Hey you. Yes, YOU. There’s an updated  version of this tutorial right here.

 

If you want to get your audio sounding anywhere close to professional, learning how to use the compressor needs to be pretty high on your to do list.

Initially not the most mind blowing effect in your plug in arsenal perhaps – when used properly the Compressor is definitely one of the most useful.

 

So what exactly is a compressor? How does it work in Garageband? What does it sound like?

 

In this Garageband tutorial we’ll answer all these questions, plus we’ll watch the compressor in action as well as listen to several audio samples so you can hear the effects for yourself.

 

 

 What Does It Do?

 

Put simply, applying compression to a track in Garageband lowers the volume of loud sounds to the same level as the quieter sounds.
You can then raise the overall gain of the track, having reduced any peaks or troughs in the volume.

 

How much compression you use depends on what type of audio you are applying it to and what genre your music is.
You wouldn’t want to use the same compressor settings on a dub-step synth track as you would on a jazz flute one for instance, or the same set up on a vocal track as you would on a snare drum track.

 

One of the main things to watch out for is that you don’t over compress and leave your audio sounding squashed or lifeless.

 

That said, let’s dive right in.

 

 

How it works in Garageband

 

In typical Garageband style, the built in compressor is intuitive and really simple to use.

 

Open it up and you’ll see four sliders:

 

Threshold

 

The threshold controls the point at which the compression kicks in. When you click on and move the slider it displays a decibel (db) level. Any sound above this db level will be compressed.

 

Do you only want the louder sounds to be compressed? Or do you really want to ‘level out’ your sound by setting the threshold at a lower volume?

 

Ratio

 

The ratio determines how much volume to reduce. The higher the ratio, the more volume is reduced and squished, while a lower ratio will reduce less volume.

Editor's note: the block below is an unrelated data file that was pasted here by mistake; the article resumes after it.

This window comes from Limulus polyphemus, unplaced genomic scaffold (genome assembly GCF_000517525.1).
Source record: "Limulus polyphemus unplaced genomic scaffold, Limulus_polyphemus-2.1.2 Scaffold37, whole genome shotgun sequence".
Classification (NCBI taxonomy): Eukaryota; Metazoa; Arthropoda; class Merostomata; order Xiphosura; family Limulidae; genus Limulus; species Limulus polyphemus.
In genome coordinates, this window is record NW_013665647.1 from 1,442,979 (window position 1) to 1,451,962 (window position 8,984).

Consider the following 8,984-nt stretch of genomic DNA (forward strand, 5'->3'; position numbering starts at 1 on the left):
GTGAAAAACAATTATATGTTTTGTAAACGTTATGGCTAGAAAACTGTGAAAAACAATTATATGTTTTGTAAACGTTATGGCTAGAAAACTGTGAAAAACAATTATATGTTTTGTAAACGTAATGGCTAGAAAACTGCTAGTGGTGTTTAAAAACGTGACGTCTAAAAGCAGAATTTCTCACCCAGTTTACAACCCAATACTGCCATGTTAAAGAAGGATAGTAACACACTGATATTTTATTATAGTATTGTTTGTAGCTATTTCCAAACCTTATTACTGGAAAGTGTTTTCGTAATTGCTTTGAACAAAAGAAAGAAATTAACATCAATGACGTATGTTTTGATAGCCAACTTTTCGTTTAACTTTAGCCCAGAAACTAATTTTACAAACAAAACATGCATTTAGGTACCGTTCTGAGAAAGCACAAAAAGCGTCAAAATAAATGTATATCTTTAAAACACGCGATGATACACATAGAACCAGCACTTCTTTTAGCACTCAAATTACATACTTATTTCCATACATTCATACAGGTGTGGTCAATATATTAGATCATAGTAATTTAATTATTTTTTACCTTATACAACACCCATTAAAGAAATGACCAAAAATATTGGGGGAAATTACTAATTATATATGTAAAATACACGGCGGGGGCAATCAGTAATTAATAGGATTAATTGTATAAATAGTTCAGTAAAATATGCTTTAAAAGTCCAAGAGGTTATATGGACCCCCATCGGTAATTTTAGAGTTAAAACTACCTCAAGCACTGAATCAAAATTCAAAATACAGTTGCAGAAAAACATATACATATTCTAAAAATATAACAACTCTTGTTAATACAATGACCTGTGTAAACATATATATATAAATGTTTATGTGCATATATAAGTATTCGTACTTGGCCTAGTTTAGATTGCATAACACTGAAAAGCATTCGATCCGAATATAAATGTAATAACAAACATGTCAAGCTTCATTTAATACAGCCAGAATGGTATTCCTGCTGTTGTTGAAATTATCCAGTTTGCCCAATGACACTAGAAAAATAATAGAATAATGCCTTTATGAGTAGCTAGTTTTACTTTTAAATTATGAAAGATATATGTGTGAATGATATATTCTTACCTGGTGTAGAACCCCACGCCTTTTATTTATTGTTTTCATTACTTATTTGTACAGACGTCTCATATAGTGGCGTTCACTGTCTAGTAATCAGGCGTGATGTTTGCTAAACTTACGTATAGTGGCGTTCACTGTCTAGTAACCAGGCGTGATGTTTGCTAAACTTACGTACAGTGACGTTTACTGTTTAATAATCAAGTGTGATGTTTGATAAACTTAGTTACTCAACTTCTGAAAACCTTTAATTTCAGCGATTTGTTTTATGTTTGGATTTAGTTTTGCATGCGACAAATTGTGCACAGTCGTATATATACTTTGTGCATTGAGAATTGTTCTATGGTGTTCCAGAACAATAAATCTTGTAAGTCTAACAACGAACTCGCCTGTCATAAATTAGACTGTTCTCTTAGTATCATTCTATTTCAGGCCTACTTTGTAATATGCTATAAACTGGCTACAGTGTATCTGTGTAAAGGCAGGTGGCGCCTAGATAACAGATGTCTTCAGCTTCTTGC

So for example, if you select a ratio of 2:1 for every 1db that your audio goes over your threshold setting, it’s volume will be reduced by 2db.
If you select a ratio of 30:1, the volume will be reduced by 30db for every 1 db over your threshold setting (and sound majorly squashed)!

 

Attack

 

The Attack governs the speed at which compression kicks in.

 

How much attack you use depends entirely on what it is that you’re compressing. Snare drums, Kick drums and certain vocals (hip hop/rap) all traditionally have a fast attack setting, whereas pianos, guitars and other instruments where preserving the dynamics and the need to sound natural are important, generally have a slower attack speed.

 

Gain

 

Remember that compression reduces loud sounds down to the same volume as the quieter sounds. Once this has happened, you need to boost the output level to make up for the lost volume. You do this by –  you guessed it – increasing the gain.

 

 

Check out the video below. You’ll see the Garageband Compressor in action on a variety of different instruments.

 

 

 

How Do I Use It?

 

When I first started out with Garageband and discovered compression, I jumped in headfirst and compressed absolutely everything – whether it needed it or not.

 

“It doesn’t matter how clipped and sloppy that vocal track is – the compressor will fix it” I thought.

 

“As wonderful as that acoustic guitar part is that I’ve just recorded ( and taken 2 hours to play right….), it will sound even better when I squash the life out of it!”

 

Yeah right……

 

The result?

 

Everything sounded flat, lifeless and very UN-dynamic.

 

Also, I quickly found out that compression doesn’t actually fix anything in your audio.
Over compressing a less than stellar performance won’t magically make it sound great. You’ll end up with something that sounds lackluster and squashed – not good.

 

The best way to fix a bad take? – re-record a better one. Simple as that.